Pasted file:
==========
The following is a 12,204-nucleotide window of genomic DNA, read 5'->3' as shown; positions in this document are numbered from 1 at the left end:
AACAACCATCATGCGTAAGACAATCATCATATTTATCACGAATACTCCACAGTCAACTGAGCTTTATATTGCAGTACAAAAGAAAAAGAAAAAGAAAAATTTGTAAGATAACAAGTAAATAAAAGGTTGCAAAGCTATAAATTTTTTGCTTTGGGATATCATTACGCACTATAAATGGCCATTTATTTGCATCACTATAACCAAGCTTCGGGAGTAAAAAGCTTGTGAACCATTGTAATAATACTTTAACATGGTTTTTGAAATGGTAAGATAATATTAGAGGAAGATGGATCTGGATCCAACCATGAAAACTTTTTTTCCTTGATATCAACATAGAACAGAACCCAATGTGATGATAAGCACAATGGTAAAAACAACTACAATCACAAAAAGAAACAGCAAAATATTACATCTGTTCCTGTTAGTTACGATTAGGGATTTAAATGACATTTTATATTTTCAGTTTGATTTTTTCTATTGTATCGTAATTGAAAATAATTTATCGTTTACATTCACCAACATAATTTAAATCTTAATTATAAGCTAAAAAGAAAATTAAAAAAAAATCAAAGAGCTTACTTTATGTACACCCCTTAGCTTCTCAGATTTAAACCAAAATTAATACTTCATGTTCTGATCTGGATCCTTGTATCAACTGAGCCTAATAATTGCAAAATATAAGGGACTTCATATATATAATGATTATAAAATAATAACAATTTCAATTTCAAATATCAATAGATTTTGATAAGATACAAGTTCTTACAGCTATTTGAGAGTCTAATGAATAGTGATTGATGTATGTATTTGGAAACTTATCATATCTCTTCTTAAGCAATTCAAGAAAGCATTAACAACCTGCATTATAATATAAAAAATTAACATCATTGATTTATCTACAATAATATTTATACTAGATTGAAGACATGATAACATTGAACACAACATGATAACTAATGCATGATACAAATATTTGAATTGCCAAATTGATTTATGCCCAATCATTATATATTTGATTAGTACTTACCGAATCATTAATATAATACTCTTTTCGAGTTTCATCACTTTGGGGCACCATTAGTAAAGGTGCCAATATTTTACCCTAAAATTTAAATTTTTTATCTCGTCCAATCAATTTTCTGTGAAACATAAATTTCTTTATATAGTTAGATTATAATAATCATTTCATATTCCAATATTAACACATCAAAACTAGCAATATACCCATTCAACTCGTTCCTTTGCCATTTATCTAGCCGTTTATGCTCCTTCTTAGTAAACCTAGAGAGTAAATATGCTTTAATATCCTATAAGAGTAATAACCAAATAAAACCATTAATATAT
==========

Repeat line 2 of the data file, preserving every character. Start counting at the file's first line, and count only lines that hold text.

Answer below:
AACAACCATCATGCGTAAGACAATCATCATATTTATCACGAATACTCCACAGTCAACTGAGCTTTATATTGCAGTACAAAAGAAAAAGAAAAAGAAAAATTTGTAAGATAACAAGTAAATAAAAGGTTGCAAAGCTATAAATTTTTTGCTTTGGGATATCATTACGCACTATAAATGGCCATTTATTTGCATCACTATAACCAAGCTTCGGGAGTAAAAAGCTTGTGAACCATTGTAATAATACTTTAACATGGTTTTTGAAATGGTAAGATAATATTAGAGGAAGATGGATCTGGATCCAACCATGAAAACTTTTTTTCCTTGATATCAACATAGAACAGAACCCAATGTGATGATAAGCACAATGGTAAAAACAACTACAATCACAAAAAGAAACAGCAAAATATTACATCTGTTCCTGTTAGTTACGATTAGGGATTTAAATGACATTTTATATTTTCAGTTTGATTTTTTCTATTGTATCGTAATTGAAAATAATTTATCGTTTACATTCACCAACATAATTTAAATCTTAATTATAAGCTAAAAAGAAAATTAAAAAAAAATCAAAGAGCTTACTTTATGTACACCCCTTAGCTTCTCAGATTTAAACCAAAATTAATACTTCATGTTCTGATCTGGATCCTTGTATCAACTGAGCCTAATAATTGCAAAATATAAGGGACTTCATATATATAATGATTATAAAATAATAACAATTTCAATTTCAAATATCAATAGATTTTGATAAGATACAAGTTCTTACAGCTATTTGAGAGTCTAATGAATAGTGATTGATGTATGTATTTGGAAACTTATCATATCTCTTCTTAAGCAATTCAAGAAAGCATTAACAACCTGCATTATAATATAAAAAATTAACATCATTGATTTATCTACAATAATATTTATACTAGATTGAAGACATGATAACATTGAACACAACATGATAACTAATGCATGATACAAATATTTGAATTGCCAAATTGATTTATGCCCAATCATTATATATTTGATTAGTACTTACCGAATCATTAATATAATACTCTTTTCGAGTTTCATCACTTTGGGGCACCATTAGTAAAGGTGCCAATATTTTACCCTAAAATTTAAATTTTTTATCTCGTCCAATCAATTTTCTGTGAAACATAAATTTCTTTATATAGTTAGATTATAATAATCATTTCATATTCCAATATTAACACATCAAAACTAGCAATATACCCATTCAACTCGTTCCTTTGCCATTTATCTAGCCGTTTATGCTCCTTCTTAGTAAACCTAGAGAGTAAATATGCTTTAATATCCTATAAGAGTAATAACCAAATAAAACCATTAATATAT